Cheers

Link to comment
Share on other sites

I know all the big boys do it. How many little guys use an age check on your website. Do any laws require it?

The TTB sent us a detailed letter reviewing every aspect of our website and Facebook page. They had some very specific changes for us to make but never mentioned an age check.

Cheers,

Keith

Link to comment
Share on other sites

In the alcohol beverage game, you have to be very careful about adopting an 'outlaw' pose. Better to make nice and follow the crowd. Compliance with industry norms, even when they're not legally required, looks good to regulators at every level. It also makes you look more 'legit' to all audiences.

Consumers, however, find the age gates inconvenient. Some people use a simple "Are you of legal drinking age, yes or no?" which I certainly prefer as a consumer. Presumably the lawyers who advise their clients to use the date-of-birth screen have their reasons, though perhaps it's no more compelling than making the wall just a little bit higher.

You also have consider how the New Drys like to claim the industry markets to children. Maybe there are still a few parents who manage to control what their kids do on-line and perhaps they find the higher gates helpful.

Link to comment
Share on other sites

The TTB sent us a detailed letter reviewing every aspect of our website and Facebook page. They had some very specific changes for us to make but never mentioned an age check.

Cheers,

Keith

Keith,

THEY DID WHAT!?!?!? Where's the TTB's jurisdiction with this??? Did you ask them to review your site or did they send you an unsolicited letter with changes? Can you list the changes the required you to make? Was there a penalty/threat if you didn't comply??

I don't like the slippery slope potential of this at all....

-Scott

Link to comment
Share on other sites

From the TTB web site: "The TTB Advertising, Labeling and Formulation Division (AFLD) ensures the proper tax classification of alcohol beverages; ensures that formulas, labels, and advertisements for alcohol beverages are in compliance with Federal laws and regulations; ensures that labels provide consumers with adequate information on the identity and quality of alcohol beverage products; prevents consumer deception; and educates and provides guidance to industry and the general public on laws, regulations, and activities regarding ALFD’s mission and functions."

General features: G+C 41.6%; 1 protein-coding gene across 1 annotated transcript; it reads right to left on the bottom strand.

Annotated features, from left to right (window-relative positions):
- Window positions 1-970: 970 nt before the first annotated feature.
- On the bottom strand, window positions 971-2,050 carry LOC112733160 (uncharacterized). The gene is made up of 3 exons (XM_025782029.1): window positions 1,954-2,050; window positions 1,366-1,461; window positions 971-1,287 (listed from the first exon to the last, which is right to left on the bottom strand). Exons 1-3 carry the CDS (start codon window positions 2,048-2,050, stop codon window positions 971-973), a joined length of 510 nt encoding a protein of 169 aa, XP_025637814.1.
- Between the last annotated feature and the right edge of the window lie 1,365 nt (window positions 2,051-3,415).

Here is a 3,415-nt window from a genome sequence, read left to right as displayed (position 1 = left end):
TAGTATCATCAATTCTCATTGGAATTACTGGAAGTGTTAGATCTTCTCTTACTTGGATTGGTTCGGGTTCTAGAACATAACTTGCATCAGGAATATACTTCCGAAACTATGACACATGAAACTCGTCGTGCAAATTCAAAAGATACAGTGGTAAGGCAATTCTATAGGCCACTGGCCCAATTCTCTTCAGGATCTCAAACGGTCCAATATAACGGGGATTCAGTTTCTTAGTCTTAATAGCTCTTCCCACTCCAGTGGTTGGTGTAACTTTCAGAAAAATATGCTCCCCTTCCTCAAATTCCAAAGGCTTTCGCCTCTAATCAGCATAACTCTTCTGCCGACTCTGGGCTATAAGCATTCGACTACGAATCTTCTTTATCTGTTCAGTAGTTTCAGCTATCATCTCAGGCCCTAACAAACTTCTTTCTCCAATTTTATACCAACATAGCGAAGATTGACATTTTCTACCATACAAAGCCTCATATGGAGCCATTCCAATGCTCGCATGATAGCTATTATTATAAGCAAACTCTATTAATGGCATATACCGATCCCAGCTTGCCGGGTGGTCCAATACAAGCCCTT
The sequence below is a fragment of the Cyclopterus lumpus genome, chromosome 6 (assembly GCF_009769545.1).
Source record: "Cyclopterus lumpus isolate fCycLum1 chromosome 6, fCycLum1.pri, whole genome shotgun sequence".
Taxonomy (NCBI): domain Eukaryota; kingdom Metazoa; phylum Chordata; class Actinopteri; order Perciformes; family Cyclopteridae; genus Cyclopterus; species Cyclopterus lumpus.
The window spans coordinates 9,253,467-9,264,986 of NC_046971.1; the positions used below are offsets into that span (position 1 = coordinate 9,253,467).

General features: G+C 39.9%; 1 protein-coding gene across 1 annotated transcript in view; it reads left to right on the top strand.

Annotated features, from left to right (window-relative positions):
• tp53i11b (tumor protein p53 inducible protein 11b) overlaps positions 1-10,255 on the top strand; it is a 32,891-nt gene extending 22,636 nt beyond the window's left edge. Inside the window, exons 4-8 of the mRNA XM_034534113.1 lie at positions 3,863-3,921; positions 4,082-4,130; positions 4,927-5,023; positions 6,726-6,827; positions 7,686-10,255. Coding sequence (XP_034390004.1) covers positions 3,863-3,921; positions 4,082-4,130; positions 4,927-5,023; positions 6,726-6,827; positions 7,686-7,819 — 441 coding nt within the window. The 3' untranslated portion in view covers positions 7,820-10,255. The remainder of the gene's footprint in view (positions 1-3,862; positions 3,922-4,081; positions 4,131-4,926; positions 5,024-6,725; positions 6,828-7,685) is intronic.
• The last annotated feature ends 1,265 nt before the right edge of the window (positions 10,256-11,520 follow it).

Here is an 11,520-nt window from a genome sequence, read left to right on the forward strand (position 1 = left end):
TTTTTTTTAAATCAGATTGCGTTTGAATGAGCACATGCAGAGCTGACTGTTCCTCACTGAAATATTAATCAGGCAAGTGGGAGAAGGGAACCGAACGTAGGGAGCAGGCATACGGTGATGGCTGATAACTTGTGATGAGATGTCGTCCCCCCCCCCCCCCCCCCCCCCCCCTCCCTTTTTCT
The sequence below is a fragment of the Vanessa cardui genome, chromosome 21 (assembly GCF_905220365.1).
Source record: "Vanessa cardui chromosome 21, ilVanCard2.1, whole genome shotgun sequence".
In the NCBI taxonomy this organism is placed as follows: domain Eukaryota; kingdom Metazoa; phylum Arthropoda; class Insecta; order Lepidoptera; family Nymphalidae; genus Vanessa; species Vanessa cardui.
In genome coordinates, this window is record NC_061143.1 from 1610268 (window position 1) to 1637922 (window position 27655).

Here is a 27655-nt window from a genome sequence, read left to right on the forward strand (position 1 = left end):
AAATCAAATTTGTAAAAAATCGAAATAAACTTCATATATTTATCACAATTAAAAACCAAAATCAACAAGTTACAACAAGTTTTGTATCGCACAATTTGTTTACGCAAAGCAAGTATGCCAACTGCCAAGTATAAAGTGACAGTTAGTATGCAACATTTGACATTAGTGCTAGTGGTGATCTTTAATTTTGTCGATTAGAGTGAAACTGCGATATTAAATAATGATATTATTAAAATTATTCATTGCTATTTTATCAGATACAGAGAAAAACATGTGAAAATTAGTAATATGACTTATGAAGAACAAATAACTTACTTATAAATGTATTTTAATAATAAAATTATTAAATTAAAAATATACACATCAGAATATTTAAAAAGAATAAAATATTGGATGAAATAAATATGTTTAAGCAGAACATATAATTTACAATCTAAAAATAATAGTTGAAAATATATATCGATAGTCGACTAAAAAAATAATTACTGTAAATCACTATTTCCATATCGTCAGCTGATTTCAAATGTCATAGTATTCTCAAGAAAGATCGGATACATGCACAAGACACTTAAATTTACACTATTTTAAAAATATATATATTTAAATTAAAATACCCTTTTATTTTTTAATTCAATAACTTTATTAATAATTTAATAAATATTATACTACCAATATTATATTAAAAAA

(Emphasis mine.)

A web site is a form of advertising.

Link to comment
Share on other sites

RE Website

Chuck is correct- gotta make sure your advertising meets requirements and website is an ad. When we opened 5 years ago they sent me a letter saying our website was non-compliant. The issue they had was that we didn't have the statement of alcohol contents for our products on the site. We added them to the individual product pages and they were pleased. Guess we should do this on our facebook as well just to be safe...

Link to comment
Share on other sites

It also makes you look more 'legit' to all audiences.

I don't understand what this means. Like there might be a real moonshiner out there that's putting up a web site to promote their products? Not very likely.

The only reason the age gates are there are lawyers. It's just that simple. They do nothing to stop an 18 year old from from accessing any alcohol related web site because these systems cannot verify the age of those entering the information. Any date earlier than 1990 works.

The fact is, whatever adults are allowed to do and the underage "child" is not, ensures that the "child" will want to do that activity as well. They want to be adult, or even feel more like an adult, and that's a natural behavior that begins pretty young. And there's strong archaeological evidence that mankind started drinking pretty early too, at least back to the Egyptians.